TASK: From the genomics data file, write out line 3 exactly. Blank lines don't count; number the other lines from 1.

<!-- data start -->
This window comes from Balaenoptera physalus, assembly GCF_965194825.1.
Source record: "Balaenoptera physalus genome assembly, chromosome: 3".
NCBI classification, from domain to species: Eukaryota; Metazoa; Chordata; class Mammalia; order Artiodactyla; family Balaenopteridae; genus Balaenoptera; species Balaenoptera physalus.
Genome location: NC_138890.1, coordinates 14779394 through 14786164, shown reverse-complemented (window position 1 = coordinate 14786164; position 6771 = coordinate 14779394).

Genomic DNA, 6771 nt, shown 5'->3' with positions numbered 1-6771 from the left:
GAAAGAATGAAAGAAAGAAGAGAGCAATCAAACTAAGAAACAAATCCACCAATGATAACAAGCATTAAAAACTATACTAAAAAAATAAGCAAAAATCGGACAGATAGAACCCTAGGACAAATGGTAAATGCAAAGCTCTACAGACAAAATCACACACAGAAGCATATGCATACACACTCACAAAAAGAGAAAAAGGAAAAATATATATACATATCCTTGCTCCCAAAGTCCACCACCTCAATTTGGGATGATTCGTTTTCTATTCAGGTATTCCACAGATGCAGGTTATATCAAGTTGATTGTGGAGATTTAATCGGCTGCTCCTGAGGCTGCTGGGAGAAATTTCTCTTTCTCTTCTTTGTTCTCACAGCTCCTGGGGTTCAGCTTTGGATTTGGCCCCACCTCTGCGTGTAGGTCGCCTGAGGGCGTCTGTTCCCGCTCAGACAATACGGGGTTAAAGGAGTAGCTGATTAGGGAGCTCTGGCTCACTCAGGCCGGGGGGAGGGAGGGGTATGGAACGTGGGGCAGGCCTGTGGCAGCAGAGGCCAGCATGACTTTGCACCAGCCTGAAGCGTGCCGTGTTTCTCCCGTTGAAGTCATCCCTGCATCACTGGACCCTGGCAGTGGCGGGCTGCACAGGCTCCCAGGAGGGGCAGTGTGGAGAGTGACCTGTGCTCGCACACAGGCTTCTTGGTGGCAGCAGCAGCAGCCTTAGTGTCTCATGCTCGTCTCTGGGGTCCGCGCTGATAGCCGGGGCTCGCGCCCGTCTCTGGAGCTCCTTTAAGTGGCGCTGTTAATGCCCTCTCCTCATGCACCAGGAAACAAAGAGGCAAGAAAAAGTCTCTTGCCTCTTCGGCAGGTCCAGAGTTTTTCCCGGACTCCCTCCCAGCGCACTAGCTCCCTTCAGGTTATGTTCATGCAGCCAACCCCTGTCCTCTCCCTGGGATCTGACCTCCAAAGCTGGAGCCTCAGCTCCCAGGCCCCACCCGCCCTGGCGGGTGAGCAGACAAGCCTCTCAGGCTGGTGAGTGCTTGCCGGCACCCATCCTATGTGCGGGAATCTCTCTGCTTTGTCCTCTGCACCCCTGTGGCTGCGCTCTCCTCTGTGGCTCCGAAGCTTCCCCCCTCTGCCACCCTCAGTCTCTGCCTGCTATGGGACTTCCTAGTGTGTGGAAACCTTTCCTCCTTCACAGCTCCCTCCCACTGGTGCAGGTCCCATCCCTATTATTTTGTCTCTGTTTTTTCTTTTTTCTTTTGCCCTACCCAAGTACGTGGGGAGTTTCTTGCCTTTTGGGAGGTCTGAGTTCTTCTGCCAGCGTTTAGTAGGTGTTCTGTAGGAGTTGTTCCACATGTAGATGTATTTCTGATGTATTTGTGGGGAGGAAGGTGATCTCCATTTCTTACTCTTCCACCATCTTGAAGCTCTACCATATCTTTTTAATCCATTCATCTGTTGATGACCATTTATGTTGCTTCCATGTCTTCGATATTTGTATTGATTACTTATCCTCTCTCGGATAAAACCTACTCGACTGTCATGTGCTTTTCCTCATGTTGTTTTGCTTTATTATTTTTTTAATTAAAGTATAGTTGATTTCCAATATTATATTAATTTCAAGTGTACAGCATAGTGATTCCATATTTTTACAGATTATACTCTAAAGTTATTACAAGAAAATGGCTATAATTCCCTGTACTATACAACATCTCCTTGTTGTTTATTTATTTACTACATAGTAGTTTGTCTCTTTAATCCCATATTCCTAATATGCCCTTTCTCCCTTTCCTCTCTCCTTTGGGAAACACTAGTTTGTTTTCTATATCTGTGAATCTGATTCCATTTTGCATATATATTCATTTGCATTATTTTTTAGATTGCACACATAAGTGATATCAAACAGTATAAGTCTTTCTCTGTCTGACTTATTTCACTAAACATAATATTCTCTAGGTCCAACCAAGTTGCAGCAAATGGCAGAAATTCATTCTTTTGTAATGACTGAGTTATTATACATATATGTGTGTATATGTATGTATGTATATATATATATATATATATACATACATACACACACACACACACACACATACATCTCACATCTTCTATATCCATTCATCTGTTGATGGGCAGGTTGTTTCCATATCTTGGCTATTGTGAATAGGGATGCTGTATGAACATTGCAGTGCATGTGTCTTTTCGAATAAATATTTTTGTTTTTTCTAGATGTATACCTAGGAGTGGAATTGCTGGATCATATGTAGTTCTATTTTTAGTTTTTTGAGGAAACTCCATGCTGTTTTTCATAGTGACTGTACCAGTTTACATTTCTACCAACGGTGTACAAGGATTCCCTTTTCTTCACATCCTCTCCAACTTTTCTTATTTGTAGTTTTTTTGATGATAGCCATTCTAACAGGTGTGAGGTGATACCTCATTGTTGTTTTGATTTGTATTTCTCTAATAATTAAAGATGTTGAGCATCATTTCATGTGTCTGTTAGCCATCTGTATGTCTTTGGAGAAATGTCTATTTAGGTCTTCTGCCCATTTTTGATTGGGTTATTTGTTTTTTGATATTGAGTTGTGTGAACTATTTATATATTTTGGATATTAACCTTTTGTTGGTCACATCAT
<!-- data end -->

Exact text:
NCBI classification, from domain to species: Eukaryota; Metazoa; Chordata; class Mammalia; order Artiodactyla; family Balaenopteridae; genus Balaenoptera; species Balaenoptera physalus.